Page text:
The family planned to take Mr James’s case to the Supreme Court after Christmas before he suffered the fatal cardiac arrest.

Liverpool family’s fury and upset over dad’s death after court battle over his treatment

THE family of David James today spoke of their fury after their dad died just over a week after a hospital won a legal battle to withhold treatment if his health deteriorated.

Son Paul said the family was devastated and angry. Paying tribute to his dad, who had been in hospital since May, he said: “He fought and fought until the very end. And we will keep fighting to get justice for him.”

Paul said that his dad, who was left bedridden after developing pneumonia in hospital, had suffered sepsis (a severe infection) before his death. And although medics did not want to give him blood pressure treatment, he said they had relented at the family’s insistence but refused to increase the dose.
Paul said: “They said he had kidney failure. We had a lengthy discussion with a consultant and he said there was no way he would put him on dialysis and if he had a cardiac arrest they wouldn’t resuscitate him.
“We begged for the blood pressure treatment and they put him on a small dose. We asked for higher but they wouldn’t increase it. If they had I don’t think he would have died.”
Daughter Julie, 48, added that last Thursday their dad had looked “well” and was talking about clubs he had played. She said: “All along all we have wanted was for dad to have the chance, to have all the treatments on offer. Who knows whether he would have survived if he had had the higher dose or the kidney dialysis?”
She is also convinced her dad was on the Liverpool Care Pathway, although this has been flatly denied by doctors and the court accepted he was not on that plan.
A hospital spokesman said: "Mr James suffered a cardiac arrest and died at 5am. We’ve had close communication with Mr James' family throughout this process and if there are any issues they would like to discuss further we’d welcome that. Our thoughts and condolences are with the family at this difficult time.”
It is understood all treatment given to Mr James was in line with the court ruling, which concluded that CPR was not in Mr James’ best interests if his condition deteriorated.

The unnamed hospital insists that Mr.James was not put on the LCP. The unnamed hospital still has much to answer for.

Mr James walked into hospital seven months ago with a stomach complaint, but later that month became critically ill after contracting hospital-acquired pneumonia that led to multiple organ failure.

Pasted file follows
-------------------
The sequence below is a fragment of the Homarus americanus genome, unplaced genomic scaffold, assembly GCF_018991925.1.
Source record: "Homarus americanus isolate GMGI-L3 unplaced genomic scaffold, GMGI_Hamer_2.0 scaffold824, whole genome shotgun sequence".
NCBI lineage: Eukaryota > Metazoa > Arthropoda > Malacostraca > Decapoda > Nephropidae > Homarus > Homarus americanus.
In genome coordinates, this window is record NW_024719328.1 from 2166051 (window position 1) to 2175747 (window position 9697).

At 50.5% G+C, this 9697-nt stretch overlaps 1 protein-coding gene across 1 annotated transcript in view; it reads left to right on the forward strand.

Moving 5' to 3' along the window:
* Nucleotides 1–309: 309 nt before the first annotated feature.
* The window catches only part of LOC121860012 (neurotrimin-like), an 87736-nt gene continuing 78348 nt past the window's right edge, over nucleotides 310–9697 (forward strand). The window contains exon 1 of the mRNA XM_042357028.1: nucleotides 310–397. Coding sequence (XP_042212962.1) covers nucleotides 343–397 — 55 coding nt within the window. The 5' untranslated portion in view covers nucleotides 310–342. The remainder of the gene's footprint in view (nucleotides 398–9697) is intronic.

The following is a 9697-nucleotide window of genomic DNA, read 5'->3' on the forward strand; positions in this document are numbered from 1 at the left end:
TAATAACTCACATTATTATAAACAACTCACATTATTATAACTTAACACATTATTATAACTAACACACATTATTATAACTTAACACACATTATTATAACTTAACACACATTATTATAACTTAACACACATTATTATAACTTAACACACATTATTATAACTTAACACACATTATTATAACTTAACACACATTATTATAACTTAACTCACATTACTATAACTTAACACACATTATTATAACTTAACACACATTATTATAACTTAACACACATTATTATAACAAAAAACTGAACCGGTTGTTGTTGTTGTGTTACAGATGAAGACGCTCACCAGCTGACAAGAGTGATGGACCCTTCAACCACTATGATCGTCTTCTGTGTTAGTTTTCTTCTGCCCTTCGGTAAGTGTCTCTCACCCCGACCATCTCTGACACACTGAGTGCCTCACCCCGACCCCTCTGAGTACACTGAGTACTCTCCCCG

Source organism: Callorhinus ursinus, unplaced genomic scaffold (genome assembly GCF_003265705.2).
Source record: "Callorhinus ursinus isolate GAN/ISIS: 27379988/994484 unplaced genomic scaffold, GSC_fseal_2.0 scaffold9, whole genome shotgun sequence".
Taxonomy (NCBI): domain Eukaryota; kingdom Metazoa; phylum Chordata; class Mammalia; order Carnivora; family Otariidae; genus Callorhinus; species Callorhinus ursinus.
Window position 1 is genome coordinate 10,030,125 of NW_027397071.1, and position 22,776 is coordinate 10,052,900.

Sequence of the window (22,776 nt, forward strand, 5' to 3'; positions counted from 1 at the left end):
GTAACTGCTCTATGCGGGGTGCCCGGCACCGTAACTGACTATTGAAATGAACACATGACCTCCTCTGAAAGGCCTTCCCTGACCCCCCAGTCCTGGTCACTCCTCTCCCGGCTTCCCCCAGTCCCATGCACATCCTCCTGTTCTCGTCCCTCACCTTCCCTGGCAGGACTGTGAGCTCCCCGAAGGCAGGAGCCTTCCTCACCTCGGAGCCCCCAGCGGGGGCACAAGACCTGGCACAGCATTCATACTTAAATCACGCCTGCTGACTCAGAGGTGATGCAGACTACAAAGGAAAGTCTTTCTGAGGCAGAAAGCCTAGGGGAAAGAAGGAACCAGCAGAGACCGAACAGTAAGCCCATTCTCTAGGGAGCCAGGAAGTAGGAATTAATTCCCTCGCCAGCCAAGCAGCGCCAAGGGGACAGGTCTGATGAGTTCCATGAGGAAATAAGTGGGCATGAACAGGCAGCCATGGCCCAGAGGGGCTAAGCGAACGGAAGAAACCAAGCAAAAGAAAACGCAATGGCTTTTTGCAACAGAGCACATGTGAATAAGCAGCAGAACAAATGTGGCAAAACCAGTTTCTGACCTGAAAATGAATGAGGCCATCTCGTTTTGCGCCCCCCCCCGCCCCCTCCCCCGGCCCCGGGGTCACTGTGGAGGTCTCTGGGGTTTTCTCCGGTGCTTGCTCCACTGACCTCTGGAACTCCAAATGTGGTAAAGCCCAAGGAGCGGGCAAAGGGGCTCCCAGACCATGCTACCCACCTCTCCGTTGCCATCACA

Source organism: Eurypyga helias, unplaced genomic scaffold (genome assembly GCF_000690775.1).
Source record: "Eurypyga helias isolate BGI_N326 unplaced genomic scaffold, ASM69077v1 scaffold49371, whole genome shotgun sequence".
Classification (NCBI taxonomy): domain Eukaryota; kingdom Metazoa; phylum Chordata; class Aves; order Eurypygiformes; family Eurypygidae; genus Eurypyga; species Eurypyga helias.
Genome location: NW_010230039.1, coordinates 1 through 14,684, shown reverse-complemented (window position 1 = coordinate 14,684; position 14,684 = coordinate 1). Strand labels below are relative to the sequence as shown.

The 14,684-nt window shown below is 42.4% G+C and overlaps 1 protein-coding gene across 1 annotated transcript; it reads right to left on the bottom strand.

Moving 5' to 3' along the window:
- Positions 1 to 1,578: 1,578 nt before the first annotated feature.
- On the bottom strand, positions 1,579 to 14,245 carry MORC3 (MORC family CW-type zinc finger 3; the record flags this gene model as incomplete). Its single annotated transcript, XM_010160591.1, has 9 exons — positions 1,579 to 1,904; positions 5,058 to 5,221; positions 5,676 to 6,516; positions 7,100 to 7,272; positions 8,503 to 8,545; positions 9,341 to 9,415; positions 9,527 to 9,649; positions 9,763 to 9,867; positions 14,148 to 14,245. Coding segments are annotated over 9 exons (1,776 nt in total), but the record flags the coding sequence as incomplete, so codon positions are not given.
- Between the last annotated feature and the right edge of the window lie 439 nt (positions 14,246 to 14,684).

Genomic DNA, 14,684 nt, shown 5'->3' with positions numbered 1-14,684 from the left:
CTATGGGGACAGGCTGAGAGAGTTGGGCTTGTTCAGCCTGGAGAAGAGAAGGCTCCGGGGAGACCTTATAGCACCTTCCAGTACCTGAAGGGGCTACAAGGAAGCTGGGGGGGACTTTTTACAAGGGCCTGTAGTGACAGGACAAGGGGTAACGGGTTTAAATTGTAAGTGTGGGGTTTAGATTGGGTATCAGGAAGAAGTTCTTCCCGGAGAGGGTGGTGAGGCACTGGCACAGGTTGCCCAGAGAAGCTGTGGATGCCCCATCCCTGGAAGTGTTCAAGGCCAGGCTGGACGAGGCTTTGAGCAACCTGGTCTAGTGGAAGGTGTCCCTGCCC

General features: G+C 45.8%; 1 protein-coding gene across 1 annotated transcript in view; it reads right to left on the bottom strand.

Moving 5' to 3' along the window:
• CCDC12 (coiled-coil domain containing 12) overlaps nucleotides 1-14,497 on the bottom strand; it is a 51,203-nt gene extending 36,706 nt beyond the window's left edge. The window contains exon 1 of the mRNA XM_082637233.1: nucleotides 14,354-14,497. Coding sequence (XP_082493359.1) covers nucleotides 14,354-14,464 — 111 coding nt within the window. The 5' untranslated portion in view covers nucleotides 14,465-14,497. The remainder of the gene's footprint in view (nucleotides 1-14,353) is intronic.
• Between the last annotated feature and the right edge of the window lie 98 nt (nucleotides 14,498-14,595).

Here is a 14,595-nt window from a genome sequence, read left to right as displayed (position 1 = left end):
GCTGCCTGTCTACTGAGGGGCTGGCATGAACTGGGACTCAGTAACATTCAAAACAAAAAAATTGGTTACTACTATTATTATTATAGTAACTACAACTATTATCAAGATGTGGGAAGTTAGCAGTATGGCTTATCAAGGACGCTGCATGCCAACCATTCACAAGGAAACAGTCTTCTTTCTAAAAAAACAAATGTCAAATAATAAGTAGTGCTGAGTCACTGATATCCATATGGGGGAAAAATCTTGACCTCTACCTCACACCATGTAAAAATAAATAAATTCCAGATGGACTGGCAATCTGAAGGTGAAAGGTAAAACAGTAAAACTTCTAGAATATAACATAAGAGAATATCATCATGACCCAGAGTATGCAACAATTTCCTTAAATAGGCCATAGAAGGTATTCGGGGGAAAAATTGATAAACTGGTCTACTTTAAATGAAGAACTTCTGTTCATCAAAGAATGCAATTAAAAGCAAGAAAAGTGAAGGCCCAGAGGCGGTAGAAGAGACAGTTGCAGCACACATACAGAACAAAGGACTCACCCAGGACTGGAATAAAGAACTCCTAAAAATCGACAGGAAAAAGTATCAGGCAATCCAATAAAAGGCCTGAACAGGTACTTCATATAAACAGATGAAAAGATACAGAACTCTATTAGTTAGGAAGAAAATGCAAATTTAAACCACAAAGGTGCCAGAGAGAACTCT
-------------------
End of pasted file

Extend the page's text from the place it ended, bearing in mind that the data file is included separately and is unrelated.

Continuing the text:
"This is one of the terrible things. Aside from the pneumonia, we’ve never really had a diagnosis. All we know is that from the moment he went into hospital, he went catastrophically downhill." (May James)
The unnamed hospital must bear some responsibility for this outcome, then. Has the unnamed hospital no apologies, no explanation ready for this family?
“And what gets me is that with this court case, all that’s been discussed, nothing has ever been brought up about why he ended up in that situation. And what led to his deterioration. That’s been pushed under the carpet. 
“We’ve still got questions that need answers and we’re not going to stop.”(Paul James)
Is there more that the unnamed hospital is not telling this brave family? Why was there such a determination to withhold treatment that they went to the court to enable them to do so?

When is enough enough? The decision not to use 'invasive' treatments has to lie with the patient. Or the patient's family. This patient, this family, clearly, had not given up on his life as easily as did his doctors.

Clearly, the decision not to use 'invasive' treatments has more to do with cost-cutting decisions and adherence to the precepts of an emerging Communitarian Health Service...

And also that there is something more to hide...?

Would it be improper to suggest the doctors wanted to bury their mistake(s)?

Hospitals can seriously impede your chances of recovery.

In Ray Bradbury's surreal world, the firemen came to set fire to your books.

In our surreal world, the hospitals give you infections and the doctors fight to end your life! And take your life.

This is the 21st century? This is the 21st century!


  1. They'll have done something like injected an air bubble in his vein...something that wont show up on a post mortem....

    1. they know a thousand ways to do it in Intensive Care departments...and its always when the relatives have left....